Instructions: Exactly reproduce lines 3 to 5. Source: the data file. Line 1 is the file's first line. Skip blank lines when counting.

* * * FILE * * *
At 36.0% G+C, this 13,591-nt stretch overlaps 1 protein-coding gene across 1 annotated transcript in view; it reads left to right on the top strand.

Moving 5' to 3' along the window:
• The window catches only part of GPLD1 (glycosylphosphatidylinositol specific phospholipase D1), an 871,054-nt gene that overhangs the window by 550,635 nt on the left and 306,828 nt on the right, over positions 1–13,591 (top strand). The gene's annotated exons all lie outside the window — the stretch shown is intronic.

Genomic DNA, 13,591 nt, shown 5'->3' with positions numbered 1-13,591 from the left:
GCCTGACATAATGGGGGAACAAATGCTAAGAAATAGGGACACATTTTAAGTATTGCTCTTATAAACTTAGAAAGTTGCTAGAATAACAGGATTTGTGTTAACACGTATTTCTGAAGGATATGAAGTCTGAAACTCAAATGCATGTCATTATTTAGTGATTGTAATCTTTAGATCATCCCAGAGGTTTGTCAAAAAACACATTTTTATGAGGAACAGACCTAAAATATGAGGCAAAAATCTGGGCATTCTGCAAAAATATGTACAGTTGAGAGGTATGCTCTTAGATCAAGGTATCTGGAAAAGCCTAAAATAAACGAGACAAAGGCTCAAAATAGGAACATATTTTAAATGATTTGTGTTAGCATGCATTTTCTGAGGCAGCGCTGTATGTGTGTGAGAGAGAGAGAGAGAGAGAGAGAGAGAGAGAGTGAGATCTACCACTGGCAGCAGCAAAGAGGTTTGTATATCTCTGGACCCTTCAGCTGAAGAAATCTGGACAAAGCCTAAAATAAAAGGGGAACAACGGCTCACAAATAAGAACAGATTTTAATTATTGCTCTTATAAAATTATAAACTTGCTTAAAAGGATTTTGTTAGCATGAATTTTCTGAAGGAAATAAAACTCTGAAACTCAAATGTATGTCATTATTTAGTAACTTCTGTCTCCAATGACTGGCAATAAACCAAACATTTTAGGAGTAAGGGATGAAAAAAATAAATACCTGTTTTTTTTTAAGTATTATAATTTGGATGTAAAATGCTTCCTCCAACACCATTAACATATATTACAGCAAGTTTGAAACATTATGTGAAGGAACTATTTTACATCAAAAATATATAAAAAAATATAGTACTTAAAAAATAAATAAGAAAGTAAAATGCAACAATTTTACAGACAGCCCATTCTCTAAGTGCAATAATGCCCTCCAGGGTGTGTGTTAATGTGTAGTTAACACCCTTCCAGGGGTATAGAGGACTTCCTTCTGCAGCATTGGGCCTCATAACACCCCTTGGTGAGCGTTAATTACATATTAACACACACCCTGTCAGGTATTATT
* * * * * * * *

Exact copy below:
• The window catches only part of GPLD1 (glycosylphosphatidylinositol specific phospholipase D1), an 871,054-nt gene that overhangs the window by 550,635 nt on the left and 306,828 nt on the right, over positions 1–13,591 (top strand). The gene's annotated exons all lie outside the window — the stretch shown is intronic.

Genomic DNA, 13,591 nt, shown 5'->3' with positions numbered 1-13,591 from the left:
GCCTGACATAATGGGGGAACAAATGCTAAGAAATAGGGACACATTTTAAGTATTGCTCTTATAAACTTAGAAAGTTGCTAGAATAACAGGATTTGTGTTAACACGTATTTCTGAAGGATATGAAGTCTGAAACTCAAATGCATGTCATTATTTAGTGATTGTAATCTTTAGATCATCCCAGAGGTTTGTCAAAAAACACATTTTTATGAGGAACAGACCTAAAATATGAGGCAAAAATCTGGGCATTCTGCAAAAATATGTACAGTTGAGAGGTATGCTCTTAGATCAAGGTATCTGGAAAAGCCTAAAATAAACGAGACAAAGGCTCAAAATAGGAACATATTTTAAATGATTTGTGTTAGCATGCATTTTCTGAGGCAGCGCTGTATGTGTGTGAGAGAGAGAGAGAGAGAGAGAGAGAGAGAGAGTGAGATCTACCACTGGCAGCAGCAAAGAGGTTTGTATATCTCTGGACCCTTCAGCTGAAGAAATCTGGACAAAGCCTAAAATAAAAGGGGAACAACGGCTCACAAATAAGAACAGATTTTAATTATTGCTCTTATAAAATTATAAACTTGCTTAAAAGGATTTTGTTAGCATGAATTTTCTGAAGGAAATAAAACTCTGAAACTCAAATGTATGTCATTATTTAGTAACTTCTGTCTCCAATGACTGGCAATAAACCAAACATTTTAGGAGTAAGGGATGAAAAAAATAAATACCTGTTTTTTTTTAAGTATTATAATTTGGATGTAAAATGCTTCCTCCAACACCATTAACATATATTACAGCAAGTTTGAAACATTATGTGAAGGAACTATTTTACATCAAAAATATATAAAAAAATATAGTACTTAAAAAATAAATAAGAAAGTAAAATGCAACAATTTTACAGACAGCCCATTCTCTAAGTGCAATAATGCCCTCCAGGGTGTGTGTTAATGTGTAGTTAACACCCTTCCAGGGGTATAGAGGACTTCCTTCTGCAGCATTGGGCCTCATAACACCCCTTGGTGAGCGTTAATTACATATTAACACACACCCTGTCAGGTATTATT